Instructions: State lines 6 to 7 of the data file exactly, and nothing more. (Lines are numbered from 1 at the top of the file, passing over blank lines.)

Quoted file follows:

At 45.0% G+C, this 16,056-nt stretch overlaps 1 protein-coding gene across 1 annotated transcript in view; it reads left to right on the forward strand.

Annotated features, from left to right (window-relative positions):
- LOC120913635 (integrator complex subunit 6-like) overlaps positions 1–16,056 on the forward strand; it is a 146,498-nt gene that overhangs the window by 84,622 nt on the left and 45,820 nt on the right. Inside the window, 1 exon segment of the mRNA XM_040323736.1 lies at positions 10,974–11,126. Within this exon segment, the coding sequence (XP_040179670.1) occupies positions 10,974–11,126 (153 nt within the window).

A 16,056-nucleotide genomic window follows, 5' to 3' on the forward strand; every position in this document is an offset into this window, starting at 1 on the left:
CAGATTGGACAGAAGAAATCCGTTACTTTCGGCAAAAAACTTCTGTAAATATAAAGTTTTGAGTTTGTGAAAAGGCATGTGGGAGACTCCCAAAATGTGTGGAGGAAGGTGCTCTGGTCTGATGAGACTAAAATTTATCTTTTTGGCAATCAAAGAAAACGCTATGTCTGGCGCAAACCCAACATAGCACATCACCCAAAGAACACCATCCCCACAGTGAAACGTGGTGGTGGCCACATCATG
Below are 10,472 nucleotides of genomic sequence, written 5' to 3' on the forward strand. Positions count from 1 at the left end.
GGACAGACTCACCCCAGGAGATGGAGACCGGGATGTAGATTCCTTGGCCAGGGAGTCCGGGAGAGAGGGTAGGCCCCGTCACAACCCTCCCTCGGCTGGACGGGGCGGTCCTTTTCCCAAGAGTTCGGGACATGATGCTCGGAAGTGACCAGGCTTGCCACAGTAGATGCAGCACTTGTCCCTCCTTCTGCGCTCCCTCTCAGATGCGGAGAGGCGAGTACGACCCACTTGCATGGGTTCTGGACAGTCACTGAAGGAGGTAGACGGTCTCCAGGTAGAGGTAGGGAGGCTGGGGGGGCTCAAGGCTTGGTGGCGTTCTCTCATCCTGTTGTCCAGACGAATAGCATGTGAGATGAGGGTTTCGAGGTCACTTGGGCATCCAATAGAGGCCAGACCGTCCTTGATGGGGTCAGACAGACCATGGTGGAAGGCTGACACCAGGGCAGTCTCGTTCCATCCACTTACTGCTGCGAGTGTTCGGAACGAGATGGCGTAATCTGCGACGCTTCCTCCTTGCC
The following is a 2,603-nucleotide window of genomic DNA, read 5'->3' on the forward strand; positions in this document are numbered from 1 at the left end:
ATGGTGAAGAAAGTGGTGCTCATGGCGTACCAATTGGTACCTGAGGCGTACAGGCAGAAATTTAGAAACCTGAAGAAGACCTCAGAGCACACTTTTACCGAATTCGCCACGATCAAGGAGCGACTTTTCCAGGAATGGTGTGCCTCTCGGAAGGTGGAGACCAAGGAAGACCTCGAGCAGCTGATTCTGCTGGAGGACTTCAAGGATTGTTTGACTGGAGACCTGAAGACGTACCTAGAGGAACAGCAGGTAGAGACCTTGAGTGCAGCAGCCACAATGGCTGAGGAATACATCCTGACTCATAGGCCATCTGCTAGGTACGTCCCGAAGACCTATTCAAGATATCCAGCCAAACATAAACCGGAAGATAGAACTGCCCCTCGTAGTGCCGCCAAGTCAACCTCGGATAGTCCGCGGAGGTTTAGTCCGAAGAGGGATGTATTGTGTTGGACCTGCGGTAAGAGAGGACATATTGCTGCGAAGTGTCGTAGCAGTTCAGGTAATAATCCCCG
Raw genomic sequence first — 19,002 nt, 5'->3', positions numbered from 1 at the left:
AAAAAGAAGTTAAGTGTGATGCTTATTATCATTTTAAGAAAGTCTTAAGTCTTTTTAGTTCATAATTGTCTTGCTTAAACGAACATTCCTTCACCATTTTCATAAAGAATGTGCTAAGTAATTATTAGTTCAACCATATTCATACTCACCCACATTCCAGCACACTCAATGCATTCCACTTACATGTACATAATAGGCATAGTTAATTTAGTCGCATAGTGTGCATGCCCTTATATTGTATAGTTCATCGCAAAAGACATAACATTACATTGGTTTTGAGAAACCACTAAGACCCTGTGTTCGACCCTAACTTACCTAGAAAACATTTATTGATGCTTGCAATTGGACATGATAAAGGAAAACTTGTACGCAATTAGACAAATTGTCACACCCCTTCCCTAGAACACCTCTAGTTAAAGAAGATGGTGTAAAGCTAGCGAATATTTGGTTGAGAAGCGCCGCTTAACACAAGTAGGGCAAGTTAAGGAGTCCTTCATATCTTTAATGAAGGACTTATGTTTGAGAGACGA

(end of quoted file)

Below are 10,472 nucleotides of genomic sequence, written 5' to 3' on the forward strand. Positions count from 1 at the left end.
GGACAGACTCACCCCAGGAGATGGAGACCGGGATGTAGATTCCTTGGCCAGGGAGTCCGGGAGAGAGGGTAGGCCCCGTCACAACCCTCCCTCGGCTGGACGGGGCGGTCCTTTTCCCAAGAGTTCGGGACATGATGCTCGGAAGTGACCAGGCTTGCCACAGTAGATGCAGCACTTGTCCCTCCTTCTGCGCTCCCTCTCAGATGCGGAGAGGCGAGTACGACCCACTTGCATGGGTTCTGGACAGTCACTGAAGGAGGTAGACGGTCTCCAGGTAGAGGTAGGGAGGCTGGGGGGGCTCAAGGCTTGGTGGCGTTCTCTCATCCTGTTGTCCAGACGAATAGCATGTGAGATGAGGGTTTCGAGGTCACTTGGGCATCCAATAGAGGCCAGACCGTCCTTGATGGGGTCAGACAGACCATGGTGGAAGGCTGACACCAGGGCAGTCTCGTTCCATCCACTTACTGCTGCGAGTGTTCGGAACGAGATGGCGTAATCTGCGACGCTTCCTCCTTGCC